Primary Faculty

Mark Lang, PhD

Mark Lang, PhD

Professor, Presbyterian Health Foundation Presidential Professor


Ph.D.: 1998, The University of Dundee, Scotland, U.K.

Awards and Honors:

Presbyterian Health Foundation Presidential Professorship
Member, NIH Vaccines against Microbial Diseases (VMD) Study Section
Member, American Association of Immunologists Program Committee


Dartmouth College and Medical School

Research Interests:

NKT cells and regulation of humoral immune responses


Immunology for Graduate College, College of Medicine, and Department of Microbiology and Immunology

Contact Information:

Office: BMSB 1019


Research Interests:

Boosting humoral immunity to toxins by activation of CD1d-restricted NKT cells
Vaccines that stimulate long-term humoral (antibody-mediated) immunity against bacterial toxins provide long-term protection against disease. Diphtheria, tetanus, whooping cough, and many other diseases are now relatively rare. Despite the enormous positive impact of antibody-inducing vaccines on public health, we still do not have effective vaccines for all pathogen-derived toxins. For example, pathogens that secrete toxins such as Bacillus anthracis and Clostridium difficile pose significant dangers to human health.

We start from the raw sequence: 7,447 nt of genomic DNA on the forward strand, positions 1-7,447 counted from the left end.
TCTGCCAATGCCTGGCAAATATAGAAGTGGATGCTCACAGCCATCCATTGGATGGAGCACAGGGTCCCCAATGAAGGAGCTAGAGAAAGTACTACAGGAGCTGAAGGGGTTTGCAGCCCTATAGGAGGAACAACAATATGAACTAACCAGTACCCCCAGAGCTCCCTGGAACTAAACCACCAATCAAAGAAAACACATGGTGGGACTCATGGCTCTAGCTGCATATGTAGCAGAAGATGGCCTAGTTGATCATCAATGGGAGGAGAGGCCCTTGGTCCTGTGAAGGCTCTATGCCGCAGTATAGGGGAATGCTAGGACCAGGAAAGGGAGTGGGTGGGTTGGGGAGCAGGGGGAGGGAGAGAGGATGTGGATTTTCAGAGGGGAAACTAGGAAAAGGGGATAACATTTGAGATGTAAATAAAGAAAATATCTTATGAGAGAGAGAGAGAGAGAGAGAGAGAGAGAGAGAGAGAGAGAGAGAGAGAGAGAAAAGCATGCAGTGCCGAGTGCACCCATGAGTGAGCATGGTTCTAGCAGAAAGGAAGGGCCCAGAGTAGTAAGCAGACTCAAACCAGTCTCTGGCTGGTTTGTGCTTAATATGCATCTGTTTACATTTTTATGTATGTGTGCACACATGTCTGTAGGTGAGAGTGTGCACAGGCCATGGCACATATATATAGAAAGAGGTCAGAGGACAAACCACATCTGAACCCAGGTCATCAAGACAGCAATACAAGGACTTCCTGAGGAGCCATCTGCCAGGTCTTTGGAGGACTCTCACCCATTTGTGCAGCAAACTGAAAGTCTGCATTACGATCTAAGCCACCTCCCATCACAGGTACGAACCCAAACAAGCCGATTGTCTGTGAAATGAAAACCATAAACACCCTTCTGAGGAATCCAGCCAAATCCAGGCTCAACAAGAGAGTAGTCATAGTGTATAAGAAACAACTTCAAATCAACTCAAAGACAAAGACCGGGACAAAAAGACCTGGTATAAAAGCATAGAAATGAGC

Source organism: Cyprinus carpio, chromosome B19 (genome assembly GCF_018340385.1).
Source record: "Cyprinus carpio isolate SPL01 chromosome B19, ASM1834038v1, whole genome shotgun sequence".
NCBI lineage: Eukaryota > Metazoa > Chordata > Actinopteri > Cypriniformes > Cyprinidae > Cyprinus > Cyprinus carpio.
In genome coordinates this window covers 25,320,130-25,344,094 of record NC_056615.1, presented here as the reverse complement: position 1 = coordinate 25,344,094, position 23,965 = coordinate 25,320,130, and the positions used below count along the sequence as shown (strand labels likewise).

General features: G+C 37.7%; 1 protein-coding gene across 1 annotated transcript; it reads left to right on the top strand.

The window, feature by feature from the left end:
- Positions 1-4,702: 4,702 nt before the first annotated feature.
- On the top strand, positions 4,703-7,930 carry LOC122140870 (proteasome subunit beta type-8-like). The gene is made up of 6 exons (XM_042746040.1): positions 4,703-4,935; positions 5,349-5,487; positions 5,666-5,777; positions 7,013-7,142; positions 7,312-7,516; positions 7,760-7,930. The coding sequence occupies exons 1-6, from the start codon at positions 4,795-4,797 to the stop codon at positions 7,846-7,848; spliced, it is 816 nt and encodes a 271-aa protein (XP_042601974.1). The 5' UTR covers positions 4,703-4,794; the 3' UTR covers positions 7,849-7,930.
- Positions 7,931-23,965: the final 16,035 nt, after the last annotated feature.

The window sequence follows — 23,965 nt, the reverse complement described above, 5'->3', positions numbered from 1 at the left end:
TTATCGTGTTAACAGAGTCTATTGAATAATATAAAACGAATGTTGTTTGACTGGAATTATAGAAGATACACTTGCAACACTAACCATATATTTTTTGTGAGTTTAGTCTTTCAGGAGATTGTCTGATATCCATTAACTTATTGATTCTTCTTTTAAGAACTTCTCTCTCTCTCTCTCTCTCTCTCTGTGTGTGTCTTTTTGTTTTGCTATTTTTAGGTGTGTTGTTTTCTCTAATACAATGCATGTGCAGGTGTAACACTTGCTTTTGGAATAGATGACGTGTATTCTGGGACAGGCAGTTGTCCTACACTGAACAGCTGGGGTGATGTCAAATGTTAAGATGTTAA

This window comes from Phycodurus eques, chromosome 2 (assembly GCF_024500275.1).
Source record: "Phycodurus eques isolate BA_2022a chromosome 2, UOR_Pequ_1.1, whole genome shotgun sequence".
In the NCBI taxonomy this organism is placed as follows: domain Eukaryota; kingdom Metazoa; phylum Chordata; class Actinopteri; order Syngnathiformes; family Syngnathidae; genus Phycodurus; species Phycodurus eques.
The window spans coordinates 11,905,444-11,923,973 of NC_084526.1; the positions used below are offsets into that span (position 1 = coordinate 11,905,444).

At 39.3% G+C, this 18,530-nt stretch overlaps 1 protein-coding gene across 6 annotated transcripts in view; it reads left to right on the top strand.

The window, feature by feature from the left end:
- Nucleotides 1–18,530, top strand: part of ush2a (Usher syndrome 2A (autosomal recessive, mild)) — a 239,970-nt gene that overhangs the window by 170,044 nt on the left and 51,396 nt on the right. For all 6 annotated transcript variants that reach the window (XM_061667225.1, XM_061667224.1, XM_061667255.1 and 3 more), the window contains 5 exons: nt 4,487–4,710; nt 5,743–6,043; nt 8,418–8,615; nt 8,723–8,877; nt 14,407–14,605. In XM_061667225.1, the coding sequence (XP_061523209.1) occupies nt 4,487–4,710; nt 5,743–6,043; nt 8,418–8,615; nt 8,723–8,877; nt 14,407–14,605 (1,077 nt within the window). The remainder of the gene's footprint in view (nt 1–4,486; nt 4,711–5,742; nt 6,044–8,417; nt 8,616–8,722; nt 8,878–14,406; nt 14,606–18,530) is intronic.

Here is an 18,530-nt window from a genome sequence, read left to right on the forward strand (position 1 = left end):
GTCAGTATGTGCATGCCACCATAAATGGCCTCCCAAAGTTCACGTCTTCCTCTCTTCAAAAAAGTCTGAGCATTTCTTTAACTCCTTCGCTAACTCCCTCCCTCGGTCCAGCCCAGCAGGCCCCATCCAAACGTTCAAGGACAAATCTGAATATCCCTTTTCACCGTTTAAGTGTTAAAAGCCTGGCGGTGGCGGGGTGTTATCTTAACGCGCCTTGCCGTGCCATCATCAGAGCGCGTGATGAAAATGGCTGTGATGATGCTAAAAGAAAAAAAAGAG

To address the challenges inherent in developing vaccines against such pathogens and their toxins, it is important to improve our understanding of the induction and maintenance of humoral immunity at a mechanistic level. We have discovered that activation of invariant Natural Killer-like T cells (NKT) greatly enhances primary and recall responses to bacterial antigens in vivo. Importantly, NKT cells are restricted by MHC class I-related CD1d molecules presenting glycolipid antigens. Since CD1d is non-polymorphic, a vaccine containing CD1d-binding glycolipid antigens that appropriately activates NKT cells might be effective for all individuals.


Further study by our group over the past 5 years has revealed that direct interaction between B cells expressing CD1d/glycolipid complexes on the cell surface and the T cell antigen receptor is essential for these effects. We have also demonstrated that NKT cells have several effects on the induction and maintenance of B cell memory and long-lived plasma cells, two essential elements of persistent humoral immunity.


We are currently focused on understanding the detailed mechanisms by which CD1d-expressing B cells stimulate distinct functional sub-sets of NKT cells to enhance humoral responses to bacterial toxins. These approaches will provide the necessary insights for the development of novel vaccines that activate NKT cells.

Current Lab Personnel:

Souwelimatou Amadou Amani, Graduate Student
Gillian Lang MPH, Research Associate
Binu Shrestha Ph.D., Postdoctoral Fellow 

Selected Publications: